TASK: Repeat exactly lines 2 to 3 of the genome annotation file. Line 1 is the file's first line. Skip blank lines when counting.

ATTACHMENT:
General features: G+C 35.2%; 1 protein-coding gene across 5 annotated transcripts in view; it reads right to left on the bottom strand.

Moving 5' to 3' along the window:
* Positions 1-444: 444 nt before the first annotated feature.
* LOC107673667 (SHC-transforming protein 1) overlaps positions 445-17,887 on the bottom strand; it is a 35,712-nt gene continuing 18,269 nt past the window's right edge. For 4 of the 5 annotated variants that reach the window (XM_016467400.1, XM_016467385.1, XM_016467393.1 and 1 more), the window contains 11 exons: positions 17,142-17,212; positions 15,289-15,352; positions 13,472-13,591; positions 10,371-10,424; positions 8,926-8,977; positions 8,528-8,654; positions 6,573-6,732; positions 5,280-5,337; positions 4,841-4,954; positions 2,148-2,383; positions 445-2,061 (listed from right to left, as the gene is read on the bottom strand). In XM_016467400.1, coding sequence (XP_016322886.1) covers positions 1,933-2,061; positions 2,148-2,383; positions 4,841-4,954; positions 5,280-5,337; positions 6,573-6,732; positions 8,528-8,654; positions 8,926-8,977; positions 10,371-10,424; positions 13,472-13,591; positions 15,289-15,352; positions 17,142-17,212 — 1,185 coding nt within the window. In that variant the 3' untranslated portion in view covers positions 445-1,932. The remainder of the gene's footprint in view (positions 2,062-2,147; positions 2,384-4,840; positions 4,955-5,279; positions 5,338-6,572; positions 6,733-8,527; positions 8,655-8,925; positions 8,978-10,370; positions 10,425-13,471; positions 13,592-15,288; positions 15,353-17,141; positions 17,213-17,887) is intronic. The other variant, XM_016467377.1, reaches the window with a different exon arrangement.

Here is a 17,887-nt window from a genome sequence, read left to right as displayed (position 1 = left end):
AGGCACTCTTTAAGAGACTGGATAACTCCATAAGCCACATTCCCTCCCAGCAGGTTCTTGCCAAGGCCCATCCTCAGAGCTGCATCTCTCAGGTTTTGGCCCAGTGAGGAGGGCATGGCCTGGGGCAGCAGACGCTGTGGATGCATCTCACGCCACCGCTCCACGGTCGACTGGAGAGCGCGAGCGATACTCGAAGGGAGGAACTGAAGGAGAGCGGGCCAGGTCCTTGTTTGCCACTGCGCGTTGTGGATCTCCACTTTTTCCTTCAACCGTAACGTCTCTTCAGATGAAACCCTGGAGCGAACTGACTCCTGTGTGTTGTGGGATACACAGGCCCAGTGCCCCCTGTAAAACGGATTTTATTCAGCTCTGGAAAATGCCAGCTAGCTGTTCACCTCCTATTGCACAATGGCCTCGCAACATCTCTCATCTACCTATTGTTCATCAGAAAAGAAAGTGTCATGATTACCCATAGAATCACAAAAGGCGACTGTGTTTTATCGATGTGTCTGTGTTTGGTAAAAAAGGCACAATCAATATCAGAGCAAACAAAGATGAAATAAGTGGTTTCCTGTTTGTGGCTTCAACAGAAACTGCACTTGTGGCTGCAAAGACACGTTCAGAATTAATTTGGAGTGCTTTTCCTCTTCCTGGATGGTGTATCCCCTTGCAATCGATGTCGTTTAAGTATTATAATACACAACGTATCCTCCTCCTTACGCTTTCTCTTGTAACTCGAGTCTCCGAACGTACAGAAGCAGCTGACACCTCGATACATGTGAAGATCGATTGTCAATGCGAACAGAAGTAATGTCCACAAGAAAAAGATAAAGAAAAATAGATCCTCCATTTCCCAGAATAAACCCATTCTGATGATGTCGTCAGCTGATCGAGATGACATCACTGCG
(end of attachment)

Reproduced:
Moving 5' to 3' along the window:
* Positions 1-444: 444 nt before the first annotated feature.